“Africa is more than wars, pot-bellied children and mud huts.”
SWIMMING UPSTREAM: The Ghana, Barbados connection
I am forced to revisit my pilgrimage to the ancestral home of the majority of Bajans, Ghana.
Why am I doing this?
The decision was prompted by a call last Friday night from a 78-year-old woman. She reminded me of my privileged position and responsibility to readers.
Therefore, I am going to share some things which the mainstream media have failed to share or have not shared enough on this African country located south of the Sahara.
Ghana achieved independence in 1957 under Dr Kwame Nkrumah.
The Portuguese were the first to arrive and they named the place where they settled as the Gold Coast. That became the name of the country until independence in 1957 when it was changed to Ghana. The Gold Coast had been among the wealthiest and most socially advanced areas in Africa boasting schools, railways, hospitals, social security and an advanced economy.
Under Nkrumah’s leadership, Ghana adopted some socialist policies and practices. He created a welfare system, started various community programmes and established schools. The capital of Ghana was moved from Cape Coast to Accra by the British in 1876. Ghanaians come from six main ethnic groups Akan, Ashanti and Fanti, the Ewe: Ga-Adangbe, Mole-Dagbani, Guan and Gurma. Its current population stands at 23 million.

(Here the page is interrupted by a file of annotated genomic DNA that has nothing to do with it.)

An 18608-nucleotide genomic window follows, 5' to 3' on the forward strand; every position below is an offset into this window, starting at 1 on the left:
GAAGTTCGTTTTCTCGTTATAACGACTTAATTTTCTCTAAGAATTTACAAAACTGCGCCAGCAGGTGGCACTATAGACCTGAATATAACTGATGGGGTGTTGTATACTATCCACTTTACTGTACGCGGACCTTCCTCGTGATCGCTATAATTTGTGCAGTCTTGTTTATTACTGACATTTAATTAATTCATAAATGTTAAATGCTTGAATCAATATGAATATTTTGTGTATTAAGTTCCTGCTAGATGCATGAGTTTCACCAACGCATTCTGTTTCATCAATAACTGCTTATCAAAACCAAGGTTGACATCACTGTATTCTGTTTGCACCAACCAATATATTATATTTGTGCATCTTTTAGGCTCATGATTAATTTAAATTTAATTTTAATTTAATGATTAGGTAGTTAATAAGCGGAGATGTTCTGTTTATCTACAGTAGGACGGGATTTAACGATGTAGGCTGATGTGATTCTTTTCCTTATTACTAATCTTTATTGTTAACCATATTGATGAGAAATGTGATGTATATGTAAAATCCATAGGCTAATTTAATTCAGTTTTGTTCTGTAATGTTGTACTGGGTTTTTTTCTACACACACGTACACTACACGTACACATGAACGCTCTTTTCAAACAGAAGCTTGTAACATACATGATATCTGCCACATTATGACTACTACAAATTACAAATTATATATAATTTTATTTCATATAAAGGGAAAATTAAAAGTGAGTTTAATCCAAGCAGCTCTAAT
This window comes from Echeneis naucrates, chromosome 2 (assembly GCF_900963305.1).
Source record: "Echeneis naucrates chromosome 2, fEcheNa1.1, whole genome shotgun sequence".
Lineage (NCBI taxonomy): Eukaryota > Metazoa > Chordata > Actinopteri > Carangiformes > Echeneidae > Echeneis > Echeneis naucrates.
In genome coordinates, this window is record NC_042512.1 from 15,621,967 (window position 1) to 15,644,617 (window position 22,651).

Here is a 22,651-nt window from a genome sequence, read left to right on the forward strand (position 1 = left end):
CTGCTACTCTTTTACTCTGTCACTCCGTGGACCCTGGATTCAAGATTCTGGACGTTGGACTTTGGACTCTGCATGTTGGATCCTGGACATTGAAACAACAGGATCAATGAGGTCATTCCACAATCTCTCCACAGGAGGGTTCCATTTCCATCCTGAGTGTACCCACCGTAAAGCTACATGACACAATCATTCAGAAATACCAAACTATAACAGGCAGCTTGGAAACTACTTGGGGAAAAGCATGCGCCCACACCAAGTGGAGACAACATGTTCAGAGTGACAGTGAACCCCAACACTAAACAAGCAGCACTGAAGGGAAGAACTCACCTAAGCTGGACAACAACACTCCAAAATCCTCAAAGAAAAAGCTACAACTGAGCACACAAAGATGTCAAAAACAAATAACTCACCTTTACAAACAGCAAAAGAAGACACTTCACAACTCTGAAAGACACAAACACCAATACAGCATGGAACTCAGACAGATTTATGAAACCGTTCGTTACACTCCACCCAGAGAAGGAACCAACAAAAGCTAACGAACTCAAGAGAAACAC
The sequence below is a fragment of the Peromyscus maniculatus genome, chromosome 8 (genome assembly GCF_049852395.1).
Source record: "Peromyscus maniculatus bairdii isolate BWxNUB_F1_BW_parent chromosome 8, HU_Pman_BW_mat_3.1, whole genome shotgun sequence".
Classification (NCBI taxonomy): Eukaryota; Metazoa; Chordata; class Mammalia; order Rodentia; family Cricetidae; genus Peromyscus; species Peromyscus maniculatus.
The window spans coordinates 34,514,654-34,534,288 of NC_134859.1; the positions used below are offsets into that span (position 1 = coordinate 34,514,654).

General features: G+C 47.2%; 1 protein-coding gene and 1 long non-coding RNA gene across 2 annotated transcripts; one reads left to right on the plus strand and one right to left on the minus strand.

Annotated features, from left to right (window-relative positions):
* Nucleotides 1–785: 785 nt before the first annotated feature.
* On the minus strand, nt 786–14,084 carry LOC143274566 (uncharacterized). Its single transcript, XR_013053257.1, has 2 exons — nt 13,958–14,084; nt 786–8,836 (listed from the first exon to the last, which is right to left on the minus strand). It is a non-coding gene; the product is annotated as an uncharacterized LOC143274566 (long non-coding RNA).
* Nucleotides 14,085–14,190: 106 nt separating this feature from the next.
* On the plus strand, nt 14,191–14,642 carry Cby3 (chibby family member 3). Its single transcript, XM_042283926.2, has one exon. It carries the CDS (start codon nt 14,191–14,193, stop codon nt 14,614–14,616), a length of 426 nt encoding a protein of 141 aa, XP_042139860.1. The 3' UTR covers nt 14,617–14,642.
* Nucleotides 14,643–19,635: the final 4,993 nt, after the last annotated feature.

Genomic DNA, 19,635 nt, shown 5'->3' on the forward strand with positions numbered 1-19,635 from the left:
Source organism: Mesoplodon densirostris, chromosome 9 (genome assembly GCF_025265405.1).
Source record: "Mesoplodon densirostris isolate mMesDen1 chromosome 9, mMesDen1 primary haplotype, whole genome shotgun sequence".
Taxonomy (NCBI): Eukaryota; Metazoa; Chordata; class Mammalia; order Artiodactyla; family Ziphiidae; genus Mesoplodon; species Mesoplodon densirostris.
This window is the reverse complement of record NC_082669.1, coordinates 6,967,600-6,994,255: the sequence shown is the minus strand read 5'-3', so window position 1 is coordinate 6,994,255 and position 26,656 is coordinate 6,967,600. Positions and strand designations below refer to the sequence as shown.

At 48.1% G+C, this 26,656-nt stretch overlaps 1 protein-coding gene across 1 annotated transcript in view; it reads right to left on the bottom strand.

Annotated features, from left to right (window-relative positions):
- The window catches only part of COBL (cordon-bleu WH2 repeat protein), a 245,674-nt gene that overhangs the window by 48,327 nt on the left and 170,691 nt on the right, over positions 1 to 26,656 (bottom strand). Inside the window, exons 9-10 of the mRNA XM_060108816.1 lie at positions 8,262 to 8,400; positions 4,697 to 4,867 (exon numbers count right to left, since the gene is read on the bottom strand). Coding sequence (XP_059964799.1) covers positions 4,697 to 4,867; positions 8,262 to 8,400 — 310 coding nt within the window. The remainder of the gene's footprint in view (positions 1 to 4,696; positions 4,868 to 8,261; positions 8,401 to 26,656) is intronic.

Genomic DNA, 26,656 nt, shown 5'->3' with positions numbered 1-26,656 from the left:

I have said before Barbados has always had a strong Ghana connection not only in its ancestry but through the work of lawyer Vernon Smith who served as a judge and the late Thomas Padmore a political advisor to Nkrumah.
Padmore was a person of Barbadian and Trinidadian parentage after whom a library in Accra is named and whose ashes are interred in Ghana.
Still, there’s another connection. Local delicacies such as conkies and cou cou are eaten there daily. You will also find guttaperks on sale in the market.
And, no exaggeration, as you move around you will see faces that are as familiar as those you see on Broad Street.
In fact, who do you think runs the four-star Golden Tulip Hotel in Kumasi? A very hospitable 38-year-old Barbadian.
It’s hoped, just as it’s every Muslim goal to visit Mecca, it will be every Barbadian’s goal to visit Ghana and experience the hospitality and love of his or her sixth or seventh cousin.
Africa is more than wars, pot-bellied children and mud huts.
• Kammie Holder, the boy from the village, thinking… Why burn snails when we can eat them to extinction?
This article also appears in The Nation: The Ghana, Barbados connection